David Anderson is principal of David Anderson & Associates, a Philadelphia forensic accounting firm that provides a full range of fraud investigation, forensic accounting, and marital dissolution services in Philadelphia and the Delaware Valley.
You are, no doubt, familiar with the parable of the Prodigal Son. One of two sons asks his father for his share of his inheritance now, squanders it, returns to his family, and is forgiven. There are interesting similarities between this Biblical story and several recent fraud investigations.
In each case, said David Anderson, principal of David Anderson & Associates, a Philadelphia forensic accounting firm that provides a full range of fraud investigation and fraud deterrence programs in the Delaware Valley, the fraudster was a family member who would eventually inherit a share of the family business.
It was not necessarily a son or daughter, but sometimes a brother, sister, cousin, uncle, aunt, or in-law. In a couple of cases, the fraudster was the designated “successor” to the owner; in others, it was one of several family members who stood to share in ownership of the business once the current owner or owners passed control to other family members.
Over the years, the fraudster had risen in authority and trust within the family business. In the case of the designated “successors,” it was well known throughout each company that he or she would be assuming control in the future. Like the Prodigal Son, the fraudsters didn’t want to wait for their share of the inheritance, but wanted it now. In several of the cases, the fraudster needed the funds due to either a gambling problem or drug problem.
In other cases, said Anderson, a Certified Fraud Examiner who recommends that every organization enact a comprehensive fraud deterrence program created by an experienced firm that provides forensic accounting services in Philadelphia and the Delaware Valley. the motivation was soaring personal debt – usually due to living beyond his or her means – or funds were needed to invest in or start a new business. Remember, the word “prodigal” means “wastefully extravagant,” quite a fitting term for a familial fraudster.
Due to the family relationships and positions of trust, as well as the as long-term experience in company operations, each of the fraudsters discovered ways he or she could take funds from the business with a low risk of discovery. Some of the methods used were:
- Charging personal expenses on company credit cards – in such cases, the fraudster was the person responsible for approving credit card charges.
- Having the family business pay for purchases made by non-family businesses of which the fraudster was an owner or investor – again, the fraudster was usually the person responsible for approving such payments.
- Writing checks to himself or herself, but recording the checks as having been written to one of the family business’s vendors – in such cases, the fraudster had control of the bank accounts, bank statements and bank reconciliation process, so no one else was aware of the deception.
- Diverting revenues by either pocketing cash intended to be deposited or depositing checks to a different bank account under the control of the fraudster – in such cases, the fraudster controlled the bank deposit process as well as the revenue recording process . . . and the fraudster often had the ability to process “credits” to customer accounts.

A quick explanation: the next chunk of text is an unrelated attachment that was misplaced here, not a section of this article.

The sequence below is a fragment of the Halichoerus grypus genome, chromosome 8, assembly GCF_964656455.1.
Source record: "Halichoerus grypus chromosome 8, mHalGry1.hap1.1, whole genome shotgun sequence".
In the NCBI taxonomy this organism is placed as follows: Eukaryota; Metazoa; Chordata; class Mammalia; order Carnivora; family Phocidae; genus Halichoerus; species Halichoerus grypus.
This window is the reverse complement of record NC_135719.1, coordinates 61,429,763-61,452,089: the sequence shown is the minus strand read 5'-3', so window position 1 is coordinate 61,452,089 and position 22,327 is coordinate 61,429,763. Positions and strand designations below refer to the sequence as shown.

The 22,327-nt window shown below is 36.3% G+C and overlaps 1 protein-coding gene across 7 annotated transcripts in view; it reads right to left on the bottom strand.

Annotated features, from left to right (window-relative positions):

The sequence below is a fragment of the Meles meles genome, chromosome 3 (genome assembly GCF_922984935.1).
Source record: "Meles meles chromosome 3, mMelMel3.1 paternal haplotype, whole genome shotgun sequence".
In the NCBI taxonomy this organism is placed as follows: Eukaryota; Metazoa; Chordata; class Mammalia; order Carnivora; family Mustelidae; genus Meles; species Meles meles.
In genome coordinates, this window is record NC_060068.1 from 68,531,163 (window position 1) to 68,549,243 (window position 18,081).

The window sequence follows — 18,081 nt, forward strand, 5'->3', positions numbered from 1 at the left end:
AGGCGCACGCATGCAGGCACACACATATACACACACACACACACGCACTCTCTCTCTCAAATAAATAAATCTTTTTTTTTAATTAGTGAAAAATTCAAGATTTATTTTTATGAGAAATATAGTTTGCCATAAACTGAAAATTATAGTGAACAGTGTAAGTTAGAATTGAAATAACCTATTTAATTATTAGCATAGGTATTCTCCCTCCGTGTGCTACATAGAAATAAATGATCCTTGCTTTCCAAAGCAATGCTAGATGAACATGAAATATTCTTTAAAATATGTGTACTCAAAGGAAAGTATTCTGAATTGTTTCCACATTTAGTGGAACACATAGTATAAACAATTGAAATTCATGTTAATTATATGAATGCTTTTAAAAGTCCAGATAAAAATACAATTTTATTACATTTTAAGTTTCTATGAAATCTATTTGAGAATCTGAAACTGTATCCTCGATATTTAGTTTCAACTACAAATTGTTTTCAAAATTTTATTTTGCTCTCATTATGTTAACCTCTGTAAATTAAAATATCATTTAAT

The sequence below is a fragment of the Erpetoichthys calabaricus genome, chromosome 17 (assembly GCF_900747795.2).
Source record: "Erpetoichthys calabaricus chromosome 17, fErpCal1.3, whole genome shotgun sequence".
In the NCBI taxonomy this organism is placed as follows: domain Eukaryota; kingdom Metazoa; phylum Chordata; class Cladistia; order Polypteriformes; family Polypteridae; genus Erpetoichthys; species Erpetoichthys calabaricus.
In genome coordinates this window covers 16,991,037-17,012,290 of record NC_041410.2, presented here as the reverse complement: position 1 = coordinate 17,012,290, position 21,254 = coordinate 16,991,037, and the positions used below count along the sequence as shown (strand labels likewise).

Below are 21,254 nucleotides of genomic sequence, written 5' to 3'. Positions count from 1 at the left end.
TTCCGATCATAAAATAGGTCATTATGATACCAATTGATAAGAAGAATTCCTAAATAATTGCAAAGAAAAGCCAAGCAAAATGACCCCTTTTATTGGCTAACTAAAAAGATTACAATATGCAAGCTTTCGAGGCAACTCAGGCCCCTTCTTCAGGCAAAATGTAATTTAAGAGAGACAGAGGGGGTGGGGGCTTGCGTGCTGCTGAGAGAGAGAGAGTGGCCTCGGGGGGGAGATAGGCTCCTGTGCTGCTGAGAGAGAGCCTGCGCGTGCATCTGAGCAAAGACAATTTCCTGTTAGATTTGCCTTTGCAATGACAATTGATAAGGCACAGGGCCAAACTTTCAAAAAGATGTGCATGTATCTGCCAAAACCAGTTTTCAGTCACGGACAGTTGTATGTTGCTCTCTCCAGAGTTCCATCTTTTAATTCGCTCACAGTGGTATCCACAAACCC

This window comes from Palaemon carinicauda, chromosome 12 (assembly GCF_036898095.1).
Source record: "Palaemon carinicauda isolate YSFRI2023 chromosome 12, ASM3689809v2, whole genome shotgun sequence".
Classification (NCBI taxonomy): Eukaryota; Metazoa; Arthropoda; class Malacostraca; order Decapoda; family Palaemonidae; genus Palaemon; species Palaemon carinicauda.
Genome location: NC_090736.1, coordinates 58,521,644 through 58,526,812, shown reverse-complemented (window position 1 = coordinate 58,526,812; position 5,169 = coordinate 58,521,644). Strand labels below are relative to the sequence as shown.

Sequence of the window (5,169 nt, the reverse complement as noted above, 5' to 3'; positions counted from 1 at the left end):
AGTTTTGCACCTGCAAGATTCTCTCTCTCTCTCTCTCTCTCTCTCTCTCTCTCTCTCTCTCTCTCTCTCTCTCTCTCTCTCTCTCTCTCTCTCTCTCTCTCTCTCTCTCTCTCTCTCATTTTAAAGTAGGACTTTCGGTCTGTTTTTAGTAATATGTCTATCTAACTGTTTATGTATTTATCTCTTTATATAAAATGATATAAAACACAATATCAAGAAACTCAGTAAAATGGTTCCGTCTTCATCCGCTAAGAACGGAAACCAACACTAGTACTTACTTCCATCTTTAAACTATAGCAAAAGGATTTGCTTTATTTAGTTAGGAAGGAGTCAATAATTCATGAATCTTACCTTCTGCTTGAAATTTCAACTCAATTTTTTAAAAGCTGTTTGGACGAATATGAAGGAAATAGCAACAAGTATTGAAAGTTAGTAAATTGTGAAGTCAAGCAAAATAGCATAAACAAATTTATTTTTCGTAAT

Because of the fraudster’s family ties, employees who noticed problems or unusual activity were reluctant to step forward and inform other family members.
In a couple of cases, these Prodigal schemes were discovered early on. As in the parable, the fraudster apologized, repaid the small sum taken, and promised to “never do it again.” The company/family agreed not to take any legal action and continued to employ the fraudster. However, in both cases, the fraudster was “good” for only a short period of time, and then resumed the fraudulent activities.
In a few other cases, the fraudster was dismissed from the company, but the company/family took no legal action. In still other cases, the company/family was initially reluctant to take legal action against the fraudster; however, once the extent of the fraud was known and the amount taken was large enough to overcome any family ties, the company/family ended up taking legal action.
The moral of the Bible story is that something lost now is found; to make sure your corporate profits are not lost, never again to be found, engage a Certified Fraud Examiner from an experienced firm that provides forensic accounting services in Philadelphia and the Delaware Valley. A Certified Fraud Examiner can examine your accounting and purchasing programs and procedures and make recommendations for enacting strong fraud deterrence measures that will help safeguard your company, Anderson said.
If you require the services of a Certified Fraud Examiner or any other forensic accounting services in Philadelphia and the Delaware Valley, please contact the Philadelphia forensic accounting firm of David Anderson & Associates by calling David Anderson at 267-207-3597 or emailing him at firstname.lastname@example.org.
About David Anderson & Associates
David Anderson & Associates is a Philadelphia forensic accounting firm that provides a full range of forensic accounting services in Philadelphia and the Delaware Valley. The experienced professionals at David Anderson & Associates provide forensic accounting, business valuation, fraud investigation, fraud deterrence, litigation support, economic damage analysis, business consulting and outsourced CFO services. Company principal David Anderson is a forensic accounting expert who has more than 30 years of experience in financial and operational leadership positions and is a Certified Public Accountant, a Certified Fraud Examiner and a Certified Valuation Analyst.